I had a conversation with the mother of a basketball team member the other day and she said something that stuck with me. I commented on the fact that the basketball team seemed to play better at the beginning of the season. She agreed and said that must mean the problem was in the players' heads rather than with their skills. By this, I'm assuming that she means the boys' confidence level.
Of course, it's hard to feel confident when the coach jerks you out of the game at the first mistake and screams at you, but that is a different blog post.
The confidence thing got me thinking about places where lack of self-assurance could be dogging me.
"What?" I can hear my husband asking, "when do you ever think you're wrong?" But being right and being confident are different things.
I began to wonder whether confidence affects my writing: not just my novel writing, but the letters that I send to agents asking them to sell my novels.
Do my query letters crawl into agents' offices begging for a scrap of attention? Should they instead stride in, throw back their shoulders and proclaim: "This is your lucky day!"
Writing is a lonely endeavor. No one looks at my work daily and suggests these parts are good, these parts need work. And then when a writer begins to send out work, the rejections hover, waiting to fall like dominoes in a line.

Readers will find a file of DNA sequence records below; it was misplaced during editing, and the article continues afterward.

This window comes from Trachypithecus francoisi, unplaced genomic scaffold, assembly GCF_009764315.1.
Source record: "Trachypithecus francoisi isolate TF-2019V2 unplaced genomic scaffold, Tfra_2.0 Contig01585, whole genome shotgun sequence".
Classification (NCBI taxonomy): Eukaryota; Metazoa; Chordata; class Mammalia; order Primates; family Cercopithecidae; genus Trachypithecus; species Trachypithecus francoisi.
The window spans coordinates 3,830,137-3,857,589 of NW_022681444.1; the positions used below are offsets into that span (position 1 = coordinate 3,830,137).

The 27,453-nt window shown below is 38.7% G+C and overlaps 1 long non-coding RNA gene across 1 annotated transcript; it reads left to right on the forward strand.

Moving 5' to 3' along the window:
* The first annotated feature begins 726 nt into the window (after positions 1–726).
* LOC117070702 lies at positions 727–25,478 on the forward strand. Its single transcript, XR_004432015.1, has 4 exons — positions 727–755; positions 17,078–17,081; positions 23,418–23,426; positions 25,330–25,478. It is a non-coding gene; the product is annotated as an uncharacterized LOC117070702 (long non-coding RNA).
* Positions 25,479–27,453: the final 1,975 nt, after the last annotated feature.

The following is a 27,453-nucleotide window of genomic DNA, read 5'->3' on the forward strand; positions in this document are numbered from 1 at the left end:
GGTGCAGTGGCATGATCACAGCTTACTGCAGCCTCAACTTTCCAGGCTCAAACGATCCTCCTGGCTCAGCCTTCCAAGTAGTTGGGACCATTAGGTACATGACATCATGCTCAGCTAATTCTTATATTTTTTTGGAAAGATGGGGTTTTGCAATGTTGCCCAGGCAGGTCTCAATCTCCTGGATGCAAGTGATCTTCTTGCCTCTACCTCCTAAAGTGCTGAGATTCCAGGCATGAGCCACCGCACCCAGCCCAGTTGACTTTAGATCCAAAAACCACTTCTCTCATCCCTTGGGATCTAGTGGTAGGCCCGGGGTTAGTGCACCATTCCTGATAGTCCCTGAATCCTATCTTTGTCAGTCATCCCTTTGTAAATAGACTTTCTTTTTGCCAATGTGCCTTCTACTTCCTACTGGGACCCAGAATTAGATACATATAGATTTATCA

If a writer feels sure of herself at the beginning, those dominoes slowly collapsing, beat down the writer's self-assurance, til she looks up, holding out her manuscript and says "Please, sir, may I have another?" and the agent she dared to ask smacks that stack of pages out of her hand.
A friend at work, the very pessimitic, literary writer Jeff, admits that he feels like his friends in publishing are doing him a big favor when they read his work. He knows that the young turks who earn huge advances brim with confidence as they present their manuscripts, which may be no better and no worse than his own.
We need to act like we are doing those agents a favor when we permit them to look at our novels.
Of course, I've only added more of a burden to myself. Now I need to scour my query letter so that it not only sells my book, but sells myself as well.
It's either that or go to a hypnotist who can convince me to believe in myself more.
Wouldn't it be easier to just send the agents to the hypnotist and have the hypnotists persuade them that I'm the next Dan Brown or Barbara Kingsolver?
Maybe a hypnotizing query letter. I'd better work on that.
Photo from: http://www.hypnotizeyourselfhere.com/wp-content/uploads/2009/10/spiral4.jpg
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